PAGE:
Wednesday 21 October, 2020

Minister calls for small businesses to be at the negotiating table

(FILE) Minister of Energy, Small Business and Entrepreneurship, Kerrie Symmonds.

(FILE) Minister of Energy, Small Business and Entrepreneurship, Kerrie Symmonds.

Minister of Energy, Small Business and Entrepreneurship, Kerrie Symmonds, wants to see an end to small business people being excluded from the negotiating table when contracts for large projects are awarded.

Symmonds was addressing the launch of the Barbados Contractors and Artisans Co-operative Society Limited at Infinity on the Beach Hotel recently, when he mentioned a long-standing situation where the consolidation of wealth had led to the exclusion of several businesses in construction and other related fields.

“When contracts were awarded to contractors, there is nobody in this room or nobody at this head table whose name would have been called as a contractor. Equally, when or if artisans were called to do work on these building sites, they would have been no artisans in this room who would have been called to participate in that,” he observed.

He continued:

“Over and over again, we embark on a multi-million-dollar exercise to put up a high-rise but that high-rise was built to the exclusion of the vast majority of people in this country who are part of the sector. That is how wealth became consolidated. It was a questionable model because there were substantial losses… Now the situation has to be corrected by bringing opportunity to those who were previously excluded.”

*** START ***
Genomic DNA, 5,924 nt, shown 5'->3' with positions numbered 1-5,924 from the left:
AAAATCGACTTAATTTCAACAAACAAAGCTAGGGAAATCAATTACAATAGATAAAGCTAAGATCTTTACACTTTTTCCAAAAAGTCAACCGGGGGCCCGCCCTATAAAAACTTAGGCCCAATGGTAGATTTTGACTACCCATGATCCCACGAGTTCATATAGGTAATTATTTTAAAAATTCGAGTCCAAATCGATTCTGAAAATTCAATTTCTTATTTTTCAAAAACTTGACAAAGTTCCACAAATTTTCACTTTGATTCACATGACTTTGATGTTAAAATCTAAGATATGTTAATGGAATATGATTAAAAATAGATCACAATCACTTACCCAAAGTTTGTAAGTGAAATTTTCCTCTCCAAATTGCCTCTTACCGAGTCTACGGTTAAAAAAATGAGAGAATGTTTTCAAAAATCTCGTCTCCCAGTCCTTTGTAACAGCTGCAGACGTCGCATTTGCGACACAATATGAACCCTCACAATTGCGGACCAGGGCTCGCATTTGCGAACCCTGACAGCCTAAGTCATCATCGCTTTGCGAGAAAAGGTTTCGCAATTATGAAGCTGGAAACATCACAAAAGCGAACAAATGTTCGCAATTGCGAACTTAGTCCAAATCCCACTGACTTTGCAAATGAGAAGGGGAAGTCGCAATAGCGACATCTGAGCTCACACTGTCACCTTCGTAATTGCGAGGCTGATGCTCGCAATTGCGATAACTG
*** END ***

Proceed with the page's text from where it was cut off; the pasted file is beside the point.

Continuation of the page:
The Minister of Small Business added that the excuse that ‘the ordinary black contractor is too small to get the equipment to do a particular job’ or is ‘too small to mobilise to find the capital to get a project of this magnitude off the ground’ must no longer be accepted.

“If a man does not have an opportunity to grow larger, he would always remain small and if you methodically put obstacles in the path of contractors and artisans on the basis that they don’t have the equipment, they can’t mobilise capital, they can’t leverage finance…They will never be in a position to leverage finance…they will never own the equipment…they will never have the capacity and eventually what will happen, they will fall into the realm of extinction,” Symmonds warned.

Meanwhile, President of the Barbados Contractors and Artisans Cooperative Society Limited, Michael Harris, Jr. lamented the non-awarding of contracts among small contractors and made a case for members of the association to unite. 

“We in this cooperative need some opportunities…We need to unite and stop the disconnect!” Harris emphasised.

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